Between these outstanding verses are statements which reveal what Paul meant by the Lordship of Christ. His relation to God is expressed in the words, “He is the Image of the invisible God”. His relation to creation in the words, “For by Him all things were created: things in heaven and on earth, visible and invisible, whether thrones or powers, or rulers, or authorities; all things were created by Him and for Him. He is before all things and in Him all things hold together". His relation to the Church in the words, “He is the Head of the Body, the Church; He is the beginning and the firstborn from among dead, so that in everything He might have the supremacy".
That is the ultimate teaching of the New Testament concerning the Lordship of Christ. First, He is Lord by the right of His relationship to the Father. He is the image, the representation, the unveiling of the invisible God, Who has no revelation save through Jesus. The declaration is not that He became the image of God, but that He is the image of God and always will be. To use human tenses, He was the Image of God long before time began, before creation came into being, He will be the Image of God in all the ages yet to come and He is the One through whom God is always revealed to created beings. Whether they be principalities or powers in the heavenly places, or things of time and sense, whoever they may be and whenever they may exist, God is revealed to them through this Person, His Son. That one fact sets Him at once in the place of Lordship over creation; He is indeed “KING of kings, and LORD of lords”.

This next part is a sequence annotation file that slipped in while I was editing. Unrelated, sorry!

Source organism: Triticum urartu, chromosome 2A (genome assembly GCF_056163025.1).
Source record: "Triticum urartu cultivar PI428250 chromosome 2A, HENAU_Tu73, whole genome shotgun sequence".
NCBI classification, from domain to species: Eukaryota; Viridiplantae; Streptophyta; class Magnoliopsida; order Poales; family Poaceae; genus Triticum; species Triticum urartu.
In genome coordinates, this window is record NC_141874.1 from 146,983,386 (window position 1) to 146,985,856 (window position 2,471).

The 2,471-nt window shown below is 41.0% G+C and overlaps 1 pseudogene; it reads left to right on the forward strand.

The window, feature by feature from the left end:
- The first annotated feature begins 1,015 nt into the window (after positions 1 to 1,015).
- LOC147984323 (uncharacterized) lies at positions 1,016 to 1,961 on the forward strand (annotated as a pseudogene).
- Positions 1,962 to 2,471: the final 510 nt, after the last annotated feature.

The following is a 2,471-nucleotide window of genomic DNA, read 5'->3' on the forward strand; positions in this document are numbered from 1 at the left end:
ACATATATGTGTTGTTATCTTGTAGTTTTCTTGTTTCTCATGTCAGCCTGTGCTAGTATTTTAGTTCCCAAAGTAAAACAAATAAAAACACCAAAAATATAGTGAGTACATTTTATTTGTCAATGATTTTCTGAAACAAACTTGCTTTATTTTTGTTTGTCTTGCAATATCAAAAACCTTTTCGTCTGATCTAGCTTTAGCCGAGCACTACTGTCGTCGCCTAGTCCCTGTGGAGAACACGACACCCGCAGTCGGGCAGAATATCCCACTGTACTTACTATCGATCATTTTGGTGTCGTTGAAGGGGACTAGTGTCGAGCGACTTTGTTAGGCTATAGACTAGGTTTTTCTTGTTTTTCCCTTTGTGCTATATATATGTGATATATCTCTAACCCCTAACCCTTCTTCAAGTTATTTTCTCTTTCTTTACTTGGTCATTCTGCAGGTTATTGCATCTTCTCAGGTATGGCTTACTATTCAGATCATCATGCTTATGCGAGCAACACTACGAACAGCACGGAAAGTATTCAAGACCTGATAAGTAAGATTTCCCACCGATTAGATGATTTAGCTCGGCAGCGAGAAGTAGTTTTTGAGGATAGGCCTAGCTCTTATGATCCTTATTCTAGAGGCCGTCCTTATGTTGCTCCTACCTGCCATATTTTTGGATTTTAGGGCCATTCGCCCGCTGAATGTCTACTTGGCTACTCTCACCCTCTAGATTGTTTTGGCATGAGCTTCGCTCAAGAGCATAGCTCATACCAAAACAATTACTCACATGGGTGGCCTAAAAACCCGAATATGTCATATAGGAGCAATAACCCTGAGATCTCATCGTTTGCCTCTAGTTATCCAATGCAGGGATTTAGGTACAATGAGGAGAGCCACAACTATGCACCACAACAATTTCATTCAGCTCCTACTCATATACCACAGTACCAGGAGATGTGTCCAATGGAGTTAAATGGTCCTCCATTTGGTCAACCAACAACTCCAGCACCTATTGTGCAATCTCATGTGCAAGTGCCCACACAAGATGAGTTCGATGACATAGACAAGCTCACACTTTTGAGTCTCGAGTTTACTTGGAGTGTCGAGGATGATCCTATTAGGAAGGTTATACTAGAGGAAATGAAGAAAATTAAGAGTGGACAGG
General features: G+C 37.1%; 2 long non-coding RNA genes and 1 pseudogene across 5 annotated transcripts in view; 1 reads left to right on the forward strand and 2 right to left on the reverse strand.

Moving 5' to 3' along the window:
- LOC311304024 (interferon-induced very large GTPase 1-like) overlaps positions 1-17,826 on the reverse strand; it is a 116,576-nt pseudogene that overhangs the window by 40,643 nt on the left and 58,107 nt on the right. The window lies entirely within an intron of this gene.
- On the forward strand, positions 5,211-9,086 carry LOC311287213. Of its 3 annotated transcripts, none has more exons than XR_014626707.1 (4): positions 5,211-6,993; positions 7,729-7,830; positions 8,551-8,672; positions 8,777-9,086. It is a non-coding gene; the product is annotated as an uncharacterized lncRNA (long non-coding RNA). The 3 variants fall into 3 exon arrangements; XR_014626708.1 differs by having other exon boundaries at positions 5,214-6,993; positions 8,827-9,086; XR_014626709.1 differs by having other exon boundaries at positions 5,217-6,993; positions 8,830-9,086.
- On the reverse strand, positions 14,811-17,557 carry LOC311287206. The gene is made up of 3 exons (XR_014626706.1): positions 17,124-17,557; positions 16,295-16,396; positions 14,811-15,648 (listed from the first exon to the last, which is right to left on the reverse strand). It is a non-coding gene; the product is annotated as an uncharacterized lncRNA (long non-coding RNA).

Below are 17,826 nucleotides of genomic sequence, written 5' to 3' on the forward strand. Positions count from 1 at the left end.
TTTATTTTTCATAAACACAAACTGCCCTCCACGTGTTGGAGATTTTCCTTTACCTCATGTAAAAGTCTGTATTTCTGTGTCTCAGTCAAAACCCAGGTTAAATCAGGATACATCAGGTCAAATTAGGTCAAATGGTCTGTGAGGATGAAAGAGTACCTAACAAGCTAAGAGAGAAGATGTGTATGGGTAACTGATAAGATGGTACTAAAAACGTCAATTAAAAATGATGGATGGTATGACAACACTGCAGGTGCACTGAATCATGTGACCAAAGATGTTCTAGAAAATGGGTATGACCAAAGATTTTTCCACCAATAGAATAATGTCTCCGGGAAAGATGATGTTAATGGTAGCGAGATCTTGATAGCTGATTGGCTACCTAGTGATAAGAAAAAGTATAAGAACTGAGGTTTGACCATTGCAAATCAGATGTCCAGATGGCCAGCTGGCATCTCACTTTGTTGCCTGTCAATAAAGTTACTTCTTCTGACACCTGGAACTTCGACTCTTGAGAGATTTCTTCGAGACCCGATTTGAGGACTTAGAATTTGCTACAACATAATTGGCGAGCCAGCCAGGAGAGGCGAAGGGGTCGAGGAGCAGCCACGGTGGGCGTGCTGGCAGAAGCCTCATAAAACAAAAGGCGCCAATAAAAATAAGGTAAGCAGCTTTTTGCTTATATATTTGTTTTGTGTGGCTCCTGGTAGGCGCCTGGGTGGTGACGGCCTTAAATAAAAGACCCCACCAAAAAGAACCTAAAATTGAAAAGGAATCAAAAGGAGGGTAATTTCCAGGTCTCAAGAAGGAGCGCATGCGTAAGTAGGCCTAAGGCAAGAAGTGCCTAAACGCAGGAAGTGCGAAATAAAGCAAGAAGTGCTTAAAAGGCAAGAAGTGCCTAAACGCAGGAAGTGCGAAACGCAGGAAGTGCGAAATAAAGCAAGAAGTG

He is Lord also by virtue of His relationship to creation. All created things exist through the act of this Person. The One who was called Jesus was infinitely more than a man of His own age. He was the Word through whom creation came into being and He is the One who upholds all things by the Word of His power, all things hold together in Him.
Finally, He is Lord by the mystery of His relationship to the Church, He is the Head of the Church. The two expressions which Paul uses here concerning this Person in His relation to the first creation and to His Church are full of meaning. When he speaks of the relation of Christ to the first creation he refers to Him as “the Firstborn of all creation”. When he speaks of His relation to the Church he describes Him as “the First-born from the dead”, a far more remarkable thing. “The Firstborn over all creation” suggests that all created things came in the power of His life. He commanded and it was done. “The Firstborn from among the dead” suggests a renewed life, won out of the mystery of death.